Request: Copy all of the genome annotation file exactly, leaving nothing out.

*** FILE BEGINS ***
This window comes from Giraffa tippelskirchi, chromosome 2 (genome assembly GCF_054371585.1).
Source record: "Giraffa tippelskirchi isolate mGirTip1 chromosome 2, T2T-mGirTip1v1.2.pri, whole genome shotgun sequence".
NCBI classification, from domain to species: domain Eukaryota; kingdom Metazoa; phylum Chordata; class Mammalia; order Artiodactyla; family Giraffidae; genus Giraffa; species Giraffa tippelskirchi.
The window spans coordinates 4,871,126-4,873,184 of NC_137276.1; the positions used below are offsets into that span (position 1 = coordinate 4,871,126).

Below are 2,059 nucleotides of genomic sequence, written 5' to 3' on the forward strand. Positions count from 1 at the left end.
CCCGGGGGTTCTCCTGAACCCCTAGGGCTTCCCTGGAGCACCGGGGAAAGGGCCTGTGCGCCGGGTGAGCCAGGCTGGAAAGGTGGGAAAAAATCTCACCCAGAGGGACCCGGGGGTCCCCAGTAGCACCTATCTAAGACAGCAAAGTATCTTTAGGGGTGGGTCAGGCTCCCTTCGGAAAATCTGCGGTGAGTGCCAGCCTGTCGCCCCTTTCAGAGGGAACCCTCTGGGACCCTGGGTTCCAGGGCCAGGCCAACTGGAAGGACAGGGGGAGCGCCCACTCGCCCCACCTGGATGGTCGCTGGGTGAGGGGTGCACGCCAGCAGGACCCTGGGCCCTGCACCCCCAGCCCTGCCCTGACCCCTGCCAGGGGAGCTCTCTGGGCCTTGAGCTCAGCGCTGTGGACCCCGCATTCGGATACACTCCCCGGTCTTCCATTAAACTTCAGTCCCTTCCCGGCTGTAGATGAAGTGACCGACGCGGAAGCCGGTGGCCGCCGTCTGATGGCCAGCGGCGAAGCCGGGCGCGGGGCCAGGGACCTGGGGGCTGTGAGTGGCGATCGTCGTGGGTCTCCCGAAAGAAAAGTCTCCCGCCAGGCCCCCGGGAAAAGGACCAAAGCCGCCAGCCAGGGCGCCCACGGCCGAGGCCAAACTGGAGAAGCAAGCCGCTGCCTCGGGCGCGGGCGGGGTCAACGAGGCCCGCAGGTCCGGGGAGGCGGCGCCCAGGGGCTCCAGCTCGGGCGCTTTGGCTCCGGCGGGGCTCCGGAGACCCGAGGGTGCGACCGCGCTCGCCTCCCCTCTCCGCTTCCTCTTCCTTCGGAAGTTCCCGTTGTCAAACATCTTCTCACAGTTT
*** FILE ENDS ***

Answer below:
This window comes from Giraffa tippelskirchi, chromosome 2 (genome assembly GCF_054371585.1).
Source record: "Giraffa tippelskirchi isolate mGirTip1 chromosome 2, T2T-mGirTip1v1.2.pri, whole genome shotgun sequence".
NCBI classification, from domain to species: domain Eukaryota; kingdom Metazoa; phylum Chordata; class Mammalia; order Artiodactyla; family Giraffidae; genus Giraffa; species Giraffa tippelskirchi.
The window spans coordinates 4,871,126-4,873,184 of NC_137276.1; the positions used below are offsets into that span (position 1 = coordinate 4,871,126).

Below are 2,059 nucleotides of genomic sequence, written 5' to 3' on the forward strand. Positions count from 1 at the left end.
CCCGGGGGTTCTCCTGAACCCCTAGGGCTTCCCTGGAGCACCGGGGAAAGGGCCTGTGCGCCGGGTGAGCCAGGCTGGAAAGGTGGGAAAAAATCTCACCCAGAGGGACCCGGGGGTCCCCAGTAGCACCTATCTAAGACAGCAAAGTATCTTTAGGGGTGGGTCAGGCTCCCTTCGGAAAATCTGCGGTGAGTGCCAGCCTGTCGCCCCTTTCAGAGGGAACCCTCTGGGACCCTGGGTTCCAGGGCCAGGCCAACTGGAAGGACAGGGGGAGCGCCCACTCGCCCCACCTGGATGGTCGCTGGGTGAGGGGTGCACGCCAGCAGGACCCTGGGCCCTGCACCCCCAGCCCTGCCCTGACCCCTGCCAGGGGAGCTCTCTGGGCCTTGAGCTCAGCGCTGTGGACCCCGCATTCGGATACACTCCCCGGTCTTCCATTAAACTTCAGTCCCTTCCCGGCTGTAGATGAAGTGACCGACGCGGAAGCCGGTGGCCGCCGTCTGATGGCCAGCGGCGAAGCCGGGCGCGGGGCCAGGGACCTGGGGGCTGTGAGTGGCGATCGTCGTGGGTCTCCCGAAAGAAAAGTCTCCCGCCAGGCCCCCGGGAAAAGGACCAAAGCCGCCAGCCAGGGCGCCCACGGCCGAGGCCAAACTGGAGAAGCAAGCCGCTGCCTCGGGCGCGGGCGGGGTCAACGAGGCCCGCAGGTCCGGGGAGGCGGCGCCCAGGGGCTCCAGCTCGGGCGCTTTGGCTCCGGCGGGGCTCCGGAGACCCGAGGGTGCGACCGCGCTCGCCTCCCCTCTCCGCTTCCTCTTCCTTCGGAAGTTCCCGTTGTCAAACATCTTCTCACAGTTT